ONCAlert | 2018 ASCO Annual Meeting
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Administering the G-200 Vaccine

Andrew T. Parsa MD, PhD
Published Online:7:45 PM, Wed July 24, 2013


Andrew T. Parsa MD, PhD, Associate Professor in Residence of Neurological Surgery, University of California, San Francisco, describes the administration of the prophage G-200 for recurrent glioblastoma multiforme.

A patient does not have to go through leukapheresis, nor receive additional cytokines such as GM-CSF, a common approach for many types of vaccines for brain tumor patients. As a part of standard of care, a patient undergoes surgical resection. That resected tissue is used to make the vaccine. In a majority of cases, patients who have a recurrent glioblastoma can have the vaccine made from surgical resection without an issue.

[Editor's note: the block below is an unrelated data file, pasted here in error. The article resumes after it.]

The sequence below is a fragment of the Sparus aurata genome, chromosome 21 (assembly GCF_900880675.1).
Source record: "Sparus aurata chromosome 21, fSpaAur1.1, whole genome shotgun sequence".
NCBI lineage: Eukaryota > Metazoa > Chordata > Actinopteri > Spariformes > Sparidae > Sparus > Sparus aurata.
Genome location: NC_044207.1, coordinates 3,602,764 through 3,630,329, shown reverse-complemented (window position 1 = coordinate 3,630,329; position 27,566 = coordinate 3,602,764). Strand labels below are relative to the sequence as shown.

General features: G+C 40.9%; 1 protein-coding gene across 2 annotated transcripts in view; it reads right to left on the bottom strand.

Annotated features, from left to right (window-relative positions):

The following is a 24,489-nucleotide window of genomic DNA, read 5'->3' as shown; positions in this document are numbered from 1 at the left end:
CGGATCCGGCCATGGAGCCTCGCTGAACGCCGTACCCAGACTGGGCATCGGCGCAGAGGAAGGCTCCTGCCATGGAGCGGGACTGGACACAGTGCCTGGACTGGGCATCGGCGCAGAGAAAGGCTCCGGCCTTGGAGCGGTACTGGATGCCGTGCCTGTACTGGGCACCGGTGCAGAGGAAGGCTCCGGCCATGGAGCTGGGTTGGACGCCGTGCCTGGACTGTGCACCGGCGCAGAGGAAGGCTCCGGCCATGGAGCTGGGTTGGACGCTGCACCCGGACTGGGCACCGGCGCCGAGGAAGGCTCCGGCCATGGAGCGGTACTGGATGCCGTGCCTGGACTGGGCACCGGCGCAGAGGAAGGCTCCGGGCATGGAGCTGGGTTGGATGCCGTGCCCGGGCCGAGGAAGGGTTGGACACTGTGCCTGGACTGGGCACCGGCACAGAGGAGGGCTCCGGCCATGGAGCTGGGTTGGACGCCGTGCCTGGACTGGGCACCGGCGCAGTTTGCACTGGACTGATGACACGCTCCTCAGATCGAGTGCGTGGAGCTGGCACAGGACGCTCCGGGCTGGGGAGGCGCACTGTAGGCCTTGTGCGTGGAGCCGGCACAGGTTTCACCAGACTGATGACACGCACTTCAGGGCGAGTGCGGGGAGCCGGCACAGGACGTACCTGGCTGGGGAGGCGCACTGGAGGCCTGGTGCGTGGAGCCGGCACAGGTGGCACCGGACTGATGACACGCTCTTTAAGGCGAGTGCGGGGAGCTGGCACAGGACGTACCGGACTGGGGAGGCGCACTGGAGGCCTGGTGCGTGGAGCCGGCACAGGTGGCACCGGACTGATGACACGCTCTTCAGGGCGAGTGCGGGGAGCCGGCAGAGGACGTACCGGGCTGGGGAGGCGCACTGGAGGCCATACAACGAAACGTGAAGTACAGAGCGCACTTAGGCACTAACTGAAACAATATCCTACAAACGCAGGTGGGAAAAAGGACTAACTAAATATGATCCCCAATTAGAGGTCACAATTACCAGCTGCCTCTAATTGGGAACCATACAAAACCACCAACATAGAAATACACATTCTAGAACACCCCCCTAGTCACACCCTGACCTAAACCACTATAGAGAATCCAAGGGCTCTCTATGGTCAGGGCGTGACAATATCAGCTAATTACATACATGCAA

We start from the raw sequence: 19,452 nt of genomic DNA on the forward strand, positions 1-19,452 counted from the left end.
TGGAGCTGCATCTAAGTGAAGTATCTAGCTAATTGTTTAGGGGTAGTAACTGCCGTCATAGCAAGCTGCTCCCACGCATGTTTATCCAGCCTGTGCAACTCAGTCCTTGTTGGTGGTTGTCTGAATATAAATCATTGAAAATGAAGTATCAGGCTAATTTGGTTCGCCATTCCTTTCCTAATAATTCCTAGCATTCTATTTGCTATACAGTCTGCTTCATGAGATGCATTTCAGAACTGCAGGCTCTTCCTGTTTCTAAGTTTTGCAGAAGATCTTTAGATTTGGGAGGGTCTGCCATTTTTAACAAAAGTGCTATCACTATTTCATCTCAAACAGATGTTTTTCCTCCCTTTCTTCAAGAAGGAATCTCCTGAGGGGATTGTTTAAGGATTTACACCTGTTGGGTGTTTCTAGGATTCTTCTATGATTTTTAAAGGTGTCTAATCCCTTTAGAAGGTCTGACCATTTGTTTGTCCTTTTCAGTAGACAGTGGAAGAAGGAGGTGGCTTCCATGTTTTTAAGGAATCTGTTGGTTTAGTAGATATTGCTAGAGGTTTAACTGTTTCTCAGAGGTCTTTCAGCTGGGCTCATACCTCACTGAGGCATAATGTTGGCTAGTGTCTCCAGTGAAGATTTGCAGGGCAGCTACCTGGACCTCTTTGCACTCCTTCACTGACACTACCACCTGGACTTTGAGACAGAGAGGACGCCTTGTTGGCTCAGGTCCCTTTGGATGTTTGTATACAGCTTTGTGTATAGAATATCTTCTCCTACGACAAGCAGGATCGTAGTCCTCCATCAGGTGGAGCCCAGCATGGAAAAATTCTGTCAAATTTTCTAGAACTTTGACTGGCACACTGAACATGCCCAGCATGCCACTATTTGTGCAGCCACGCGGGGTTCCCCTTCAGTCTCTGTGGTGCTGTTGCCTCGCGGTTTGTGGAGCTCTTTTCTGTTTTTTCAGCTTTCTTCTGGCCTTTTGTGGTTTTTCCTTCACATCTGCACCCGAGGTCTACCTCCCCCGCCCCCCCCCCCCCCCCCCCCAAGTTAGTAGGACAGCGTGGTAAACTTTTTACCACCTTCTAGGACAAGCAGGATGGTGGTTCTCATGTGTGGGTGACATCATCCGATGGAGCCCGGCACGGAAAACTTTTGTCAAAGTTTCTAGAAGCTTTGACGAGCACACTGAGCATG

A physician will administer as many doses as a patient can tolerate with regard to the amount of vaccine, up to six, Parsa says.

Clinical Pearls

  • The patient does not have to go through leukapheresis, nor receive additional cytokines
  • Resected tissue is used to make the vaccine
  • The patient will receive as many doses as he/she is able to tolerate
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